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Monday, January 05, 2009

The Christmas Story Part 6


That’s right, I’m not done with the Christmas story as yet. I got distracted.

You may be wondering why I haven’t posted any photos from Giessen / Annerod. It’s because I kept leaving my camera behind whenever we went anywhere. However, I would like to add that the reason I kept leaving my camera behind is because I could have sworn that I saw Frosty holding his camera whenever we went out the door. Sadly, we would arrive at photo-worthy places, only to discover that neither one of us had a photo-making apparatus. It wasn’t until we got to Cologne…and that’s kind of where the trip got crazy. And then, I was too busy dealing with the crazy to take pictures.

So, the only photographic evidence that I have from Christmas is a set of Frosty and his 4-year-old cousin, JS, playing with make-up. She painted his nails and showed him how to apply eye shadow (something I didn’t learn how to do until I turned 20). It was precious.

Her face is actually not at all blurry in real life, it's just that I'm not related to this child and this is a public blog. She drew "glasses" on Frosty's face, which contrasted nicely with his glittery pink nails and luxurious, Don Johnson-like hairdo.

Now a few words about Frosty’s cousins. I have a lot (10+) nieces and nephews,  so I'm used to holidays with a bunch of damn kids running around and being all loud and generally obnoxious. I'm ok with that, because when you're a kid -- at least when you're still under eight or nine years old and start utilizing that thing called your "inside voice" -- that's just what you do. 

Anyway, Frosty's cousins, being the youngest present, were the center of attention during the family celebration. They are incredibly cute (!) and being half-Venezuelan and half-German, they are totally children of the Mulatto Revolution. One day at the breakfast table (the place where shit was always going down), JS announced to everyone at the table, “Sometimes people whose skin is too light turn red if they’re in the sun too long. But if you have normal brown skin, then you just get darker.”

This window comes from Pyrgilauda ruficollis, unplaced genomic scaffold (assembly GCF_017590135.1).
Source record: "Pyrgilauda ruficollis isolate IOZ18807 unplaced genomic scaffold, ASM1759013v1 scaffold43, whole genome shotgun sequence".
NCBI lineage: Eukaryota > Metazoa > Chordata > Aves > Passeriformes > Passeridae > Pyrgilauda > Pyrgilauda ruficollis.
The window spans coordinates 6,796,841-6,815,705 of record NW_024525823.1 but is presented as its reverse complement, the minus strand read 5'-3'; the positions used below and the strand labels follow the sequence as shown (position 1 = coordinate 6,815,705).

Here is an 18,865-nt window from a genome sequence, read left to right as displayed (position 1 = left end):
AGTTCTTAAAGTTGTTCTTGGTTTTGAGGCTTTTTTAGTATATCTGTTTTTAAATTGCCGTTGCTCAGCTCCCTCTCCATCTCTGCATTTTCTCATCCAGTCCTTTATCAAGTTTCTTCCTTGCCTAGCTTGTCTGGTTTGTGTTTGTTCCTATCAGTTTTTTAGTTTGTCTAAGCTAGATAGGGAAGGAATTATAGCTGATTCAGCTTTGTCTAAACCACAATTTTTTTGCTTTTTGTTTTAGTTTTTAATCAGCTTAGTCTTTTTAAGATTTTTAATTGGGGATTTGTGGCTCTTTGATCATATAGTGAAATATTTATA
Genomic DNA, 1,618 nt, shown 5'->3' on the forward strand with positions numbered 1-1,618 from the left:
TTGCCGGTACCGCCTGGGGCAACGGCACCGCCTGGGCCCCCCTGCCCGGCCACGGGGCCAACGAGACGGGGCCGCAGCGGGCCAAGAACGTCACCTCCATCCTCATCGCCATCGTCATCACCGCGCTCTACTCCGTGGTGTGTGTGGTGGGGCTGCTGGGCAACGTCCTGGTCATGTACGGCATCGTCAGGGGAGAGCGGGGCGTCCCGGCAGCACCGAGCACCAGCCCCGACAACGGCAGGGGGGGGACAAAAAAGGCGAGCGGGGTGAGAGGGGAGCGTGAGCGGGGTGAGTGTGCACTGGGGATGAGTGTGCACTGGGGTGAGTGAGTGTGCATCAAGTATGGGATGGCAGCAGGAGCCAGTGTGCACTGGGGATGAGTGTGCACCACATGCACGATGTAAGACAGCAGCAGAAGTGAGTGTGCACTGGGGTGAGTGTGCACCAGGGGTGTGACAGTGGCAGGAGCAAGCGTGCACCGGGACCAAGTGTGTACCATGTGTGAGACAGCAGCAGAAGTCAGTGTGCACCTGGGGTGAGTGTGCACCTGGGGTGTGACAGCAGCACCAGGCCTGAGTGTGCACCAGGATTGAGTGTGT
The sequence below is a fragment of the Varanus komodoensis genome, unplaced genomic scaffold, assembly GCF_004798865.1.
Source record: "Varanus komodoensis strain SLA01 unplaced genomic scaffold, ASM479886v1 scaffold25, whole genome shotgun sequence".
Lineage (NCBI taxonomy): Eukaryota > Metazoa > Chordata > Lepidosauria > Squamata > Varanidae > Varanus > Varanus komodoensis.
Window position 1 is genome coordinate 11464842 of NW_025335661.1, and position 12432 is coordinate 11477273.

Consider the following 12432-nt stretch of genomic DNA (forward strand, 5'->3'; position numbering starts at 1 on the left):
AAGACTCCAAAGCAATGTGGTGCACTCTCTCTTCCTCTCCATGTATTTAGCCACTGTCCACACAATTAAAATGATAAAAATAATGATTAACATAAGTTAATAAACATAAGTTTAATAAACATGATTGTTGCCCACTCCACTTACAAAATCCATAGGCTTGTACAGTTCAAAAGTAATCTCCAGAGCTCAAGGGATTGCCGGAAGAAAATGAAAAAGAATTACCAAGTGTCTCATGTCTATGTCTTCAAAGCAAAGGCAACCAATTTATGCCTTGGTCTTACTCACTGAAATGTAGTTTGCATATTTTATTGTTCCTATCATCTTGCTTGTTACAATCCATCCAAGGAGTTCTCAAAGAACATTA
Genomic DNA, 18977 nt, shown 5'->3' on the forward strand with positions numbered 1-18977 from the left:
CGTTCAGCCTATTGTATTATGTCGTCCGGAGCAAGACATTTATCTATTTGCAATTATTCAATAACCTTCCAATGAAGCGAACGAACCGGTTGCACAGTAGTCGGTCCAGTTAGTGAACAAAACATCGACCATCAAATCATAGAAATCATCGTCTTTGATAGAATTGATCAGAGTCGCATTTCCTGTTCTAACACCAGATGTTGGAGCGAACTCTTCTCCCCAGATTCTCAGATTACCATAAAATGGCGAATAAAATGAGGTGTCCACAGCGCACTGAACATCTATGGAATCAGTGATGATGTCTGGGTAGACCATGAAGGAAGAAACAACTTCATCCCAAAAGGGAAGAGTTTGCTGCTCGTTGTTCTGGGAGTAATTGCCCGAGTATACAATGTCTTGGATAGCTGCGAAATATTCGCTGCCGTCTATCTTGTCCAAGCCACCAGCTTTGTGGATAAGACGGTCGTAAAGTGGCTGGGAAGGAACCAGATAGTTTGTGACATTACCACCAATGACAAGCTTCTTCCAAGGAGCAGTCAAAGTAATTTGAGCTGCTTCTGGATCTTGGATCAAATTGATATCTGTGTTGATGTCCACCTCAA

JS’s mom (Frosty’s aunt) squealed with joy and exclaimed, “Did you hear that?! My daughter just called brown skin, normal skin!” Everyone had a good laugh at that, but I don’t think most of them realized what a truly powerful statement the little girl had just made. Either that or no one wanted to discuss the implications for fear of another family argument.

Along the same lines, JS told me one night (while trying to avoid her bedtime) that she had a “very very important” question to ask me before she could fall asleep. She leaned in close to me and whispered, “Raven, how come you have black hair, but you can’t speak Spanish?”

Touché, little one. 

I think I really blew her mind when I told her that when I went to school all of my lessons were in English and I didn't start learning German until I was about 12 or 13 years old. She couldn’t seem to wrap her mind around that one, but she kind of poked fun at me for only being able to speak two languages. In addition to already speaking fluent Spanish and German, she's also learning English, which made me feel not only old...but also dumb.

JS has a 2-year-old sister named AM. She is equally cute, but is not quite to the point of speaking in full sentences (although she will comply with requests in both German and Spanish). AM and I hit it off quickly, despite how everyone said that it takes awhile for her to warm up to strangers. Kids tend to like me. Probably because I look like a very non-threatening type of goofball.  Or maybe it's because I just let them do/say whatever they want for the most part. It's a blessing and a curse. 

But mostly a horrible, horrible curse.

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